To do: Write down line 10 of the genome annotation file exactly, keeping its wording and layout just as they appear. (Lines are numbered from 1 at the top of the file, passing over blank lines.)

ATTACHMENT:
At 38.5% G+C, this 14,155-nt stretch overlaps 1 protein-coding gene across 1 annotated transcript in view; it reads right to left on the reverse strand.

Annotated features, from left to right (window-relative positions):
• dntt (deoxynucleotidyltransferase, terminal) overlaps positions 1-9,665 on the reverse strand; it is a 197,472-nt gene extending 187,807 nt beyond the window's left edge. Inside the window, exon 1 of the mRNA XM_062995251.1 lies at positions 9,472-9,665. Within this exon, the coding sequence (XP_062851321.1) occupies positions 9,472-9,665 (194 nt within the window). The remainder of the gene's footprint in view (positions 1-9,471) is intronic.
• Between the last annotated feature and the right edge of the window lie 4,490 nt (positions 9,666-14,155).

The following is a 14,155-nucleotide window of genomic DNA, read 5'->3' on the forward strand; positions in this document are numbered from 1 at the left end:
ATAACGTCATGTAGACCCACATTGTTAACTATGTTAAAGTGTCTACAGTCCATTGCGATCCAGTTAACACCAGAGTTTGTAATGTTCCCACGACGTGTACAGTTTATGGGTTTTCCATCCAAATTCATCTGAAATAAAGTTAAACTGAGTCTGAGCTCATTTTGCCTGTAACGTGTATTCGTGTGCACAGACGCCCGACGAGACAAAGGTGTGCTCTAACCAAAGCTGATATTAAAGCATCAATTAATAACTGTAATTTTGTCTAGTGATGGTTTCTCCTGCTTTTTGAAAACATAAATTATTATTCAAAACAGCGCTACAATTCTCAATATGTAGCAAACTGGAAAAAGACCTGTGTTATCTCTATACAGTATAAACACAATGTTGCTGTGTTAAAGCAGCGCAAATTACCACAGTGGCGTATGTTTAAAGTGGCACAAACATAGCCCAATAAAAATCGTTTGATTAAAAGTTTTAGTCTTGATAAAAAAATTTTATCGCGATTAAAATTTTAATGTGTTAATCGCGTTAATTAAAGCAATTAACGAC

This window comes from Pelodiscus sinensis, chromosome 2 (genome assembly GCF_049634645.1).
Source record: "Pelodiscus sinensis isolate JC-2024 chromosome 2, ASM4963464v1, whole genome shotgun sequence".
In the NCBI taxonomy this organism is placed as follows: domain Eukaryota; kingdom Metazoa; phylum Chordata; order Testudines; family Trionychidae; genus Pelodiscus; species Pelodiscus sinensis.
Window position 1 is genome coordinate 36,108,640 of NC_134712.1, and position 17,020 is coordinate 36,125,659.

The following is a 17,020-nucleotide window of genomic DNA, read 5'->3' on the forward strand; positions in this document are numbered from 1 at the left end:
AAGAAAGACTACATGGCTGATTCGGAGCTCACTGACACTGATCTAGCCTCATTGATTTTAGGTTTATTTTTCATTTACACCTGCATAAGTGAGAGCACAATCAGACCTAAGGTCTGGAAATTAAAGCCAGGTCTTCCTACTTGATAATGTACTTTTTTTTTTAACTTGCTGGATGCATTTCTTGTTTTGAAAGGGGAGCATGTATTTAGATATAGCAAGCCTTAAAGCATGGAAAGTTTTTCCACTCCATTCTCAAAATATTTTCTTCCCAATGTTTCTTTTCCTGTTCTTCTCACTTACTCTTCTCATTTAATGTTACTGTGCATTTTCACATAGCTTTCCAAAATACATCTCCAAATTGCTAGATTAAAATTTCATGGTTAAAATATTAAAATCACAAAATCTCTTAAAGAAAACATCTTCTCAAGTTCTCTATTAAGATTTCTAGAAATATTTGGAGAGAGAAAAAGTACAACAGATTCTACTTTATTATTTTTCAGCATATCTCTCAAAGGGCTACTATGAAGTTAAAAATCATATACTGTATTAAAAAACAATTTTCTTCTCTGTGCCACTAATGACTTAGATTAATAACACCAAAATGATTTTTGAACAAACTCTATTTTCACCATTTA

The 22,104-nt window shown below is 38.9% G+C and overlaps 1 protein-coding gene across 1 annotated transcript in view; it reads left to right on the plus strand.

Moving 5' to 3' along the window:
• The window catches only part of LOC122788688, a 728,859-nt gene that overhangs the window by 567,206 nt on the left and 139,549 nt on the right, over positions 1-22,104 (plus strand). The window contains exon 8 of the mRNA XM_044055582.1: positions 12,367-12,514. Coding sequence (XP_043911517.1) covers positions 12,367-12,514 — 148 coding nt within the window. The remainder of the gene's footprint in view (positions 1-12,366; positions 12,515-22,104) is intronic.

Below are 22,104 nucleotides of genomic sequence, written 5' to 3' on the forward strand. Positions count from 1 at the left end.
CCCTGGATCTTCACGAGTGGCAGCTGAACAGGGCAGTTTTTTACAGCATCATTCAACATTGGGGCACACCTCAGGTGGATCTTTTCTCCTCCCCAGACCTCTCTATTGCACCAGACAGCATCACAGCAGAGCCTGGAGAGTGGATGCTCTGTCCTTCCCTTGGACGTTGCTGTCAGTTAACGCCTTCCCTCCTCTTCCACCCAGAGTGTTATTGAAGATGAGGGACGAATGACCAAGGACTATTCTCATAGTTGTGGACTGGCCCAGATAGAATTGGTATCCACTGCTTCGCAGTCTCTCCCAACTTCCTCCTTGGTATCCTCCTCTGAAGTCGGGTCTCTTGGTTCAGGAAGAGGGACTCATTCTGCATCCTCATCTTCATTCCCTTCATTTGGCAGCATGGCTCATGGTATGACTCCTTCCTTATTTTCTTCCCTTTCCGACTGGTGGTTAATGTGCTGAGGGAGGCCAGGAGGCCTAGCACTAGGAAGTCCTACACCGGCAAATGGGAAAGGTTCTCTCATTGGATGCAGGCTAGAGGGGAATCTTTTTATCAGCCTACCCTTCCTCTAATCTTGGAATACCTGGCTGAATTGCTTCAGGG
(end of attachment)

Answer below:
Window position 1 is genome coordinate 36,108,640 of NC_134712.1, and position 17,020 is coordinate 36,125,659.